Trying to get pregnant? Make sure you know the bottom line on baby-making—what you don't understand can affect your bub-to-be's health.
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MIND CHATTER What if I have a problem during labor? Is my baby healthy? Will my husband still think I'm sexy? Will my body ever be the same again?
Solutions: The best way to silence sleep-killing mind chatter is to work through bothersome problems before you go to bed. If anxieties still keep you awake, talk them through with a friend, your partner or a therapist. Also, perform relaxing bedtime rituals, such as taking a warm bath.
CONGESTION AND SNORING Increased blood flow during pregnancy causes everything to swell, including nasal passages. Thus, according to the NSF, about 30 percent of pregnant women snore—even if they didn't before. Extreme congestion coupled with excessive weight gain may cause sleep apnea (when you stop breathing temporarily), a more serious sleep disorder.
Solutions: "Those little Breathe Right strips that you stick on your nose saved me," says Leslie Lundt, M.D., a Boise, Idaho, psychiatrist who specializes in sleep problems and is a mother of five. Using a humidifier, inhaling steam and using saline nose drops also can help.
FEELING HOT Because of increased progesterone levels, pregnant women's bodies "run hot." Being surrounded by pillows in an attempt to get comfortable can make you even hotter.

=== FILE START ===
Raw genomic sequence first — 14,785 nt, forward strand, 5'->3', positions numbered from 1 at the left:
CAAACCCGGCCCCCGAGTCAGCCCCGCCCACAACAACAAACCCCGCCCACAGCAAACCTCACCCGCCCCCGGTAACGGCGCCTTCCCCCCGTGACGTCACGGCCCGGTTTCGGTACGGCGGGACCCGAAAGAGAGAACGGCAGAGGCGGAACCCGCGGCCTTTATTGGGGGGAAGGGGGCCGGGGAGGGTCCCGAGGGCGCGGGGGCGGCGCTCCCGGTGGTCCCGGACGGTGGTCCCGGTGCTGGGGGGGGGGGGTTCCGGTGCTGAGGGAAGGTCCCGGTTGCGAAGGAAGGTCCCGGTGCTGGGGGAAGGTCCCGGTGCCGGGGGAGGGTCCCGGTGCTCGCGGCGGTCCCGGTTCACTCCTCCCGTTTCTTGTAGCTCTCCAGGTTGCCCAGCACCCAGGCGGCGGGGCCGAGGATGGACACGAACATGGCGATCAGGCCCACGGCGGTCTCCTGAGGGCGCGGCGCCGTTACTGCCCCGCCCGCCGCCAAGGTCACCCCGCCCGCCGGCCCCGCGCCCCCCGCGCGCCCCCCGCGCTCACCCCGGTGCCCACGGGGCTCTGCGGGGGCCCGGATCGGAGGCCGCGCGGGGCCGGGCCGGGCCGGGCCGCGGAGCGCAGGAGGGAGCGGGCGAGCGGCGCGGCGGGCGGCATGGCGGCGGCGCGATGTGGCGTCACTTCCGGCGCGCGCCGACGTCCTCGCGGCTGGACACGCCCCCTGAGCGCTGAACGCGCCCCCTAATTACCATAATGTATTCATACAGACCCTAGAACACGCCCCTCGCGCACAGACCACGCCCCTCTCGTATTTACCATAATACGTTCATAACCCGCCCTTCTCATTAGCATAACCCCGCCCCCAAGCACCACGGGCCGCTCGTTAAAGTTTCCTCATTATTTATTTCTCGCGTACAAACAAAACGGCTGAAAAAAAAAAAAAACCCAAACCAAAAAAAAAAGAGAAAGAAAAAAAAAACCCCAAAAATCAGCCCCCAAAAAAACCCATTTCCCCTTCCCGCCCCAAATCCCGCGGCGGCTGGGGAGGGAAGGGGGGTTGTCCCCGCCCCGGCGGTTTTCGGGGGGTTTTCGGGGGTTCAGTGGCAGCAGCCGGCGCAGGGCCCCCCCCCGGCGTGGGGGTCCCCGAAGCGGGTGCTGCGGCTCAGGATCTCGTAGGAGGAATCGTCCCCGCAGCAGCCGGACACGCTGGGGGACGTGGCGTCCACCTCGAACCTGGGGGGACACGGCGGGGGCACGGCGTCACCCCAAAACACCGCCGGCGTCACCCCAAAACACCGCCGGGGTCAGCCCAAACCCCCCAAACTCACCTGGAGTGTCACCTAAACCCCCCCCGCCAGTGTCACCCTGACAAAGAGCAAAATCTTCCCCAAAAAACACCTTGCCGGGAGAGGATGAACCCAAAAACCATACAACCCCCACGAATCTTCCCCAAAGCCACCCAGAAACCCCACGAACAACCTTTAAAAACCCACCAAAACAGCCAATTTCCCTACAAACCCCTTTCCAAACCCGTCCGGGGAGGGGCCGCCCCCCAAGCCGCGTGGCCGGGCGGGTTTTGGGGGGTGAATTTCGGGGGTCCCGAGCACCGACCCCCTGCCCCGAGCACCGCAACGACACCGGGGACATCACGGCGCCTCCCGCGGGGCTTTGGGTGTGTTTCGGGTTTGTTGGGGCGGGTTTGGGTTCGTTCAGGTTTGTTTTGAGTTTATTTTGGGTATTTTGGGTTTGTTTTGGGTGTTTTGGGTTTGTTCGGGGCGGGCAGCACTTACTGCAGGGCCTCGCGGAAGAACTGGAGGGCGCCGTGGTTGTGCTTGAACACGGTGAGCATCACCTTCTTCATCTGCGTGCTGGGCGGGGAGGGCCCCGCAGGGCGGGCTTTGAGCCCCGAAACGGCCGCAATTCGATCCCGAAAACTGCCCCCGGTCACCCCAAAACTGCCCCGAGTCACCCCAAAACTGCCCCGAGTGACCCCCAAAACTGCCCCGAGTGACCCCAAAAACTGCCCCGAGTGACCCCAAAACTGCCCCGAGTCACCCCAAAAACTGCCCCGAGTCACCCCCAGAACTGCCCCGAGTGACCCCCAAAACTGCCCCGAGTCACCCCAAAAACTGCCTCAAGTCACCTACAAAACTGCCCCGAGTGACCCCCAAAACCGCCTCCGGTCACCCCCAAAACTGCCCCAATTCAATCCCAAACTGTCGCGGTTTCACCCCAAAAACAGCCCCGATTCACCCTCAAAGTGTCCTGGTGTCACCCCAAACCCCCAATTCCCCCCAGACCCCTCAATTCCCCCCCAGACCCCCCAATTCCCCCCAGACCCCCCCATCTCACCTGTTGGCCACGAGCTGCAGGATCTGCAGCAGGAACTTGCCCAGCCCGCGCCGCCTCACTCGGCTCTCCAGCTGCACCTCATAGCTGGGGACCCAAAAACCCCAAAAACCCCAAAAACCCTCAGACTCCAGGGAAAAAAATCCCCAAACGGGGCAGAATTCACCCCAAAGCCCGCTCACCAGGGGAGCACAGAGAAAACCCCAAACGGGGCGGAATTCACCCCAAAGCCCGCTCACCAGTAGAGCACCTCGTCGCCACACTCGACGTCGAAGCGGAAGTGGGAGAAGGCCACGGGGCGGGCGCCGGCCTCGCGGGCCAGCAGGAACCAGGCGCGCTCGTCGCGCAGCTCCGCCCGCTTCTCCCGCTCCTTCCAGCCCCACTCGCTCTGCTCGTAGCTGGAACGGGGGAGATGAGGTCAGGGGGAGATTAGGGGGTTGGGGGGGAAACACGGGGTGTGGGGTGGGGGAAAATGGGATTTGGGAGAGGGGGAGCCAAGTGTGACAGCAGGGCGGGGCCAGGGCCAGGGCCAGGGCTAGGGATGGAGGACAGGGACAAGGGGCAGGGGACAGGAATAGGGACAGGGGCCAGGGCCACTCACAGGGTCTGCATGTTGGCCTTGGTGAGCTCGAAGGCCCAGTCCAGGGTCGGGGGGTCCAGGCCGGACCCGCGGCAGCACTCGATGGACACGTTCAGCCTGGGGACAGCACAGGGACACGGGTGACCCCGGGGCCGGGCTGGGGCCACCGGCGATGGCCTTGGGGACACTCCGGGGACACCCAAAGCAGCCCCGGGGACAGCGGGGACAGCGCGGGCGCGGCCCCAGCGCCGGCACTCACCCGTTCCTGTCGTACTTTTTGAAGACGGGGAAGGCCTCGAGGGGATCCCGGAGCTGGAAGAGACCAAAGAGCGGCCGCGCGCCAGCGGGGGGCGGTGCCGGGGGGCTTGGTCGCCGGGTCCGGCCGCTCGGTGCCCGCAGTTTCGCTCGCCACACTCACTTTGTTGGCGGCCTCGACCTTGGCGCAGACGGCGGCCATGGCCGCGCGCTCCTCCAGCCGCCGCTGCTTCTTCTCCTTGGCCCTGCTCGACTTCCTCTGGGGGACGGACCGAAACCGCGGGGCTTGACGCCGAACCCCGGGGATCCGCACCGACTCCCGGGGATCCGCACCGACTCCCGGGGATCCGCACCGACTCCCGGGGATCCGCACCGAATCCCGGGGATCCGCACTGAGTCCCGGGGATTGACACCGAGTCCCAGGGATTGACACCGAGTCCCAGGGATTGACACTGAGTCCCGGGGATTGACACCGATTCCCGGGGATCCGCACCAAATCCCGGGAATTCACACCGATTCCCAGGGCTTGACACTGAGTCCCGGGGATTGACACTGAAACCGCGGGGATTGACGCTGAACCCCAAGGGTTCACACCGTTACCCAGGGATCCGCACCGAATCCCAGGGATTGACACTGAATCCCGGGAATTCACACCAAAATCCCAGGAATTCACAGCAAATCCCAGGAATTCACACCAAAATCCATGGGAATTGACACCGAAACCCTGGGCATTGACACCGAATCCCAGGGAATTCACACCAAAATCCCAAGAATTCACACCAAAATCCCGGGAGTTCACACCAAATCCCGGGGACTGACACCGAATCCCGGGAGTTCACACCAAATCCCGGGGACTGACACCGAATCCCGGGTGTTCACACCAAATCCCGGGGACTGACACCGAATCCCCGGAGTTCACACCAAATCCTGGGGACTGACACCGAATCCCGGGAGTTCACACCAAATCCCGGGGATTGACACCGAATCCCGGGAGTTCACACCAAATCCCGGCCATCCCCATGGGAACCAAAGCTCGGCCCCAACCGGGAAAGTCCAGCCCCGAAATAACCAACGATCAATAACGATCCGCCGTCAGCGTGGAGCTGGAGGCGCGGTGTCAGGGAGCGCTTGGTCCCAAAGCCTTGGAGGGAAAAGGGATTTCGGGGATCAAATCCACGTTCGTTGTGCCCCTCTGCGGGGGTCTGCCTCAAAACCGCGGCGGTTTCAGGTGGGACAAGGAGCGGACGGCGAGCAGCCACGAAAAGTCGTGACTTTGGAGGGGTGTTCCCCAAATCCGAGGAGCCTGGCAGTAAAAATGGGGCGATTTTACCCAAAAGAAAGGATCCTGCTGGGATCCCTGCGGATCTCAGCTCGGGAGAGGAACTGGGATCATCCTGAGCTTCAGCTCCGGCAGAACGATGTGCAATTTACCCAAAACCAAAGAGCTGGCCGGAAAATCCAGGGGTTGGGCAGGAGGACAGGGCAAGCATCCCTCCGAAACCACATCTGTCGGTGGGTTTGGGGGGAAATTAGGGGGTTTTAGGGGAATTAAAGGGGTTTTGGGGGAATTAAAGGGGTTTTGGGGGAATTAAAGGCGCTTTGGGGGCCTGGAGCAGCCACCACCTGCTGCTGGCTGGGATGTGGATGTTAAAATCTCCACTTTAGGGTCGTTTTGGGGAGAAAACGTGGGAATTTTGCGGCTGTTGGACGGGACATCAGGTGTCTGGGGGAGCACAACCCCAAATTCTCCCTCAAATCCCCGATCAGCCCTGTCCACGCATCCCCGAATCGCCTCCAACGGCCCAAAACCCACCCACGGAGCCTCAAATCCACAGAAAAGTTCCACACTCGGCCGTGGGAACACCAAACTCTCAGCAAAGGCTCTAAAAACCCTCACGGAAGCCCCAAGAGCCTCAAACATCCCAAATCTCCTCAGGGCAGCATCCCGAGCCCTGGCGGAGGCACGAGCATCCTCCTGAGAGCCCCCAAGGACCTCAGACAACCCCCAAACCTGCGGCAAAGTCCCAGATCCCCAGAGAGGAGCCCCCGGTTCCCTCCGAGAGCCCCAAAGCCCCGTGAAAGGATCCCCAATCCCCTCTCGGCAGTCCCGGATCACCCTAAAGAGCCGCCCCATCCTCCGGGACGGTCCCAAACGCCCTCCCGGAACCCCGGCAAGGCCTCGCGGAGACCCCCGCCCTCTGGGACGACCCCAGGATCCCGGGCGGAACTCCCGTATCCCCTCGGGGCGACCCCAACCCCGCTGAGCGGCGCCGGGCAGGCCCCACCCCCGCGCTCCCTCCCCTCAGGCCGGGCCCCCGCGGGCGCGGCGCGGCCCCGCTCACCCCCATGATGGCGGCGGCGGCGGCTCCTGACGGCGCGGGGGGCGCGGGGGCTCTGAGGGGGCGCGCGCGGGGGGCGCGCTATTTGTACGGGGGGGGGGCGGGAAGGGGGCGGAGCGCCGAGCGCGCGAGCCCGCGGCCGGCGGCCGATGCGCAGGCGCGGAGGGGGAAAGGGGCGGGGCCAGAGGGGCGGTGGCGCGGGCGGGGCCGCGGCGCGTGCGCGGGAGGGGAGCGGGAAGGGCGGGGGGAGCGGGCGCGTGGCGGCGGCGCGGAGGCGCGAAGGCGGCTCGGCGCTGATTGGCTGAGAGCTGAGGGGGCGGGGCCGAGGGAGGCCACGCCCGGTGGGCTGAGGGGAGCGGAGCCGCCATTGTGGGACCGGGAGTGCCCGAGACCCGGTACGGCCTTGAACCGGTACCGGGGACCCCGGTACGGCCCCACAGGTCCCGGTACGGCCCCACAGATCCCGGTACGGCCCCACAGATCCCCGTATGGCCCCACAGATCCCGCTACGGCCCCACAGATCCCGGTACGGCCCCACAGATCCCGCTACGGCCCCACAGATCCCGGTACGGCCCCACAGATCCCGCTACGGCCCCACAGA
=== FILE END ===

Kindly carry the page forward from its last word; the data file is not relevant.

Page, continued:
Solutions: Wear breathable cotton nightwear and use a light blanket. Also try using the Chillow; it slips inside your pillowcase to help keep you cool all night ($40; chillow.com).
HEARTBURN With your uterus now parked under your chin, causing stomach acids to back up into your esophagus, heartburn can be an issue, especially when you're lying down.
Solutions: Avoid eating a heavy meal for three hours before bedtime. Cut down on spicy; fried; and acidic foods, including tomatoes, orange juice and coffee. Sleep with your head or the top of your bed elevated, and lie on your left side. A liquid antacid like Gaviscon is safe to take, says Richard Frieder, M.D., a clinical instructor of OB-GYN and family medicine at the UCLA School of Medicine.
BACK PAIN Carrying a baby throws your whole body into a new alignment. You're likely to notice this most when you lie down at night.
Solutions: "How you treat your body during the day affects your comfort at night," Yan-Go says. "Wearing good support hose and comfortable shoes will help reduce the back and leg aches that accompany pregnancy." Also, stretch and do abdominal exercises frequently. Put a pillow between your knees if you sleep on your side or try a full-body pillow. Back rubs, a heating pad and warm baths can help, too.